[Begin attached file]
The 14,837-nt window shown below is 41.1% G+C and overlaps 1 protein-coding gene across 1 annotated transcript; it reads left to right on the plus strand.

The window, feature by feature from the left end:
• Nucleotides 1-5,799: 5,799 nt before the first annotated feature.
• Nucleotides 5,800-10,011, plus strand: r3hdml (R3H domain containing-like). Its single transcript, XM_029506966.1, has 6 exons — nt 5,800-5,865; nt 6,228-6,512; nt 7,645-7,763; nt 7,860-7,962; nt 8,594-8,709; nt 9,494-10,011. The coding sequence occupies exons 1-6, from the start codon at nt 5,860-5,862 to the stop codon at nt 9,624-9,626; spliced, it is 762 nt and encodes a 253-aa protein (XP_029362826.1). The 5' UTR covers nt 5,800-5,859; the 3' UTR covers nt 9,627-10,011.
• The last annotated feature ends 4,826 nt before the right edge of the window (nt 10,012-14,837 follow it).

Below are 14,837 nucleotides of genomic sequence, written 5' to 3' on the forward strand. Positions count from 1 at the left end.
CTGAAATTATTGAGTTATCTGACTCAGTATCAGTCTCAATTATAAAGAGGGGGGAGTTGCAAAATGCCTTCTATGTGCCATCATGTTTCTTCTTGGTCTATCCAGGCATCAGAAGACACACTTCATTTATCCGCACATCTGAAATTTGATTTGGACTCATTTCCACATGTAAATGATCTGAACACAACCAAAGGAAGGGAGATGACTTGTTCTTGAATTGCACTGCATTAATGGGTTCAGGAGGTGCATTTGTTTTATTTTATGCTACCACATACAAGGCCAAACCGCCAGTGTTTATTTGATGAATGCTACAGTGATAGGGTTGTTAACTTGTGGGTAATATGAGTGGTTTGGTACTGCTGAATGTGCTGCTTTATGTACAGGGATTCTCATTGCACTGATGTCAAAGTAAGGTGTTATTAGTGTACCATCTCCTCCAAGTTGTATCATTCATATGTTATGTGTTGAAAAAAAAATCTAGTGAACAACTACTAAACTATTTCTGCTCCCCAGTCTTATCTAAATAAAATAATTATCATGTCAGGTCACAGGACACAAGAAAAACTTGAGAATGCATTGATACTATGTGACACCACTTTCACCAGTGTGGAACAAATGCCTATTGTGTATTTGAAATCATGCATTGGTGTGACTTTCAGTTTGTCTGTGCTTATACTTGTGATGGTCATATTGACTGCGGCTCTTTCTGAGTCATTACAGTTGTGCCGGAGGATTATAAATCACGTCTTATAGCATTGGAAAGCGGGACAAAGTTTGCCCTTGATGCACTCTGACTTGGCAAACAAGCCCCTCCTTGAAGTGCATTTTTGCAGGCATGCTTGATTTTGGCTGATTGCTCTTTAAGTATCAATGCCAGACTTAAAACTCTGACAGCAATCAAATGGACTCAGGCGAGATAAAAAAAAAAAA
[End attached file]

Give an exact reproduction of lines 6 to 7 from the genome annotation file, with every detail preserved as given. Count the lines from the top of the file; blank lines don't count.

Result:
Below are 14,837 nucleotides of genomic sequence, written 5' to 3' on the forward strand. Positions count from 1 at the left end.
CTGAAATTATTGAGTTATCTGACTCAGTATCAGTCTCAATTATAAAGAGGGGGGAGTTGCAAAATGCCTTCTATGTGCCATCATGTTTCTTCTTGGTCTATCCAGGCATCAGAAGACACACTTCATTTATCCGCACATCTGAAATTTGATTTGGACTCATTTCCACATGTAAATGATCTGAACACAACCAAAGGAAGGGAGATGACTTGTTCTTGAATTGCACTGCATTAATGGGTTCAGGAGGTGCATTTGTTTTATTTTATGCTACCACATACAAGGCCAAACCGCCAGTGTTTATTTGATGAATGCTACAGTGATAGGGTTGTTAACTTGTGGGTAATATGAGTGGTTTGGTACTGCTGAATGTGCTGCTTTATGTACAGGGATTCTCATTGCACTGATGTCAAAGTAAGGTGTTATTAGTGTACCATCTCCTCCAAGTTGTATCATTCATATGTTATGTGTTGAAAAAAAAATCTAGTGAACAACTACTAAACTATTTCTGCTCCCCAGTCTTATCTAAATAAAATAATTATCATGTCAGGTCACAGGACACAAGAAAAACTTGAGAATGCATTGATACTATGTGACACCACTTTCACCAGTGTGGAACAAATGCCTATTGTGTATTTGAAATCATGCATTGGTGTGACTTTCAGTTTGTCTGTGCTTATACTTGTGATGGTCATATTGACTGCGGCTCTTTCTGAGTCATTACAGTTGTGCCGGAGGATTATAAATCACGTCTTATAGCATTGGAAAGCGGGACAAAGTTTGCCCTTGATGCACTCTGACTTGGCAAACAAGCCCCTCCTTGAAGTGCATTTTTGCAGGCATGCTTGATTTTGGCTGATTGCTCTTTAAGTATCAATGCCAGACTTAAAACTCTGACAGCAATCAAATGGACTCAGGCGAGATAAAAAAAAAAAA